- The United Auto Workers strike cost Stellantis about $3.2 billion (3 billion euros) in net revenue during the third quarter due to work stoppages at key assembly plans in North America, the automaker said Tuesday.
- The strike reduced vehicle shipments by 50,000 units in September and October, which led to the lost revenue, CFO Natalie Knight said during a conference call with analysts and the media.
- Despite shipping fewer vehicles in Q3, Stellantis expects to resume full vehicle production by the end of the year after reaching tentative agreements with the UAW and Unifor-represented autoworkers in Canada.
Stellantis said it was probably less affected by the strike than General Motors or Ford Motor Co., losing less than $795 million (750 million euros) in net income. Last week, Ford estimated the UAW strike cost the automaker $1.3 billion, erasing $1.2 billion in third-quarter net income. GM, meanwhile, said the strike cost the company $800 million as of Oct. 24 — that figure likely rose following new strikes at its assembly plants in Arlington, Texas, and Spring Hill, Tennessee.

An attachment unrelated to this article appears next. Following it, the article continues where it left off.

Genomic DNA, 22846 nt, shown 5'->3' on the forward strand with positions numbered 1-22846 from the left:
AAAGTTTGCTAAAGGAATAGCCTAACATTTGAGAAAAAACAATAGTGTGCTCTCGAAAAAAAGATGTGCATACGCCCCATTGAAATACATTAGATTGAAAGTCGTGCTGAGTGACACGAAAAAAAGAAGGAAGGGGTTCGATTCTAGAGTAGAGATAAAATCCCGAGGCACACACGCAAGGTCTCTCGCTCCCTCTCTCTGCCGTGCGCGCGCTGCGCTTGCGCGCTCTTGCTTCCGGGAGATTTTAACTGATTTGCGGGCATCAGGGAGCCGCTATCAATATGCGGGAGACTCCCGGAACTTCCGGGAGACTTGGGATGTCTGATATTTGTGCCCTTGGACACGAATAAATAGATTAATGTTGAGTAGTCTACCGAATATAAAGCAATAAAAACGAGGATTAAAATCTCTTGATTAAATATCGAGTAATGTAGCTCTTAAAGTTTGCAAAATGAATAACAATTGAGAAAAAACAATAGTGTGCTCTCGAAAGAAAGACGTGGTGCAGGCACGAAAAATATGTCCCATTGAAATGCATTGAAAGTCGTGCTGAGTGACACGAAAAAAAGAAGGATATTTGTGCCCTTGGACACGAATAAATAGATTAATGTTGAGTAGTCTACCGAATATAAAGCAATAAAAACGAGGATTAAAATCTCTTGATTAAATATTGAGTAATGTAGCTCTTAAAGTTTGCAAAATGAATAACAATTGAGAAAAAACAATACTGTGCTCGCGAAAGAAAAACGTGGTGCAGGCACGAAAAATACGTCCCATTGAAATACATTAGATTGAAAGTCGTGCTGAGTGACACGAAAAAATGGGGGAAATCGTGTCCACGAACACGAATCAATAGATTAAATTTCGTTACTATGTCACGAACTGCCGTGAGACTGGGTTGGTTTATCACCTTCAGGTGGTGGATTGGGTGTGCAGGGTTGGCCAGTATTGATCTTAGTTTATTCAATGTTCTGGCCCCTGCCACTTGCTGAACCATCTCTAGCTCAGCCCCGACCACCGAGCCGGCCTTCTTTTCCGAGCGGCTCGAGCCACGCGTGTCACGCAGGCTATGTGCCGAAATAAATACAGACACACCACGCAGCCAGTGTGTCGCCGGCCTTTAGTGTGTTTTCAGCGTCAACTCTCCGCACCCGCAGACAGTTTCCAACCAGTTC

Stellantis had healthy inventory levels in North America at the start of the strike in September, which lessened the strike’s short-term impact. According to a Cox Automotive report last month, Stellantis began October with a 111-day supply of new vehicles, while GM and Ford had 60- and 90-day supplies, respectively.
Knight said Stellantis increased its new vehicle inventory in anticipation of the UAW strike to ensure it had enough vehicles to meet customer demand.
“Our focus between now and the end of the year will be on finalizing North American labor contracts so we can restore full production capacity,” Knight said.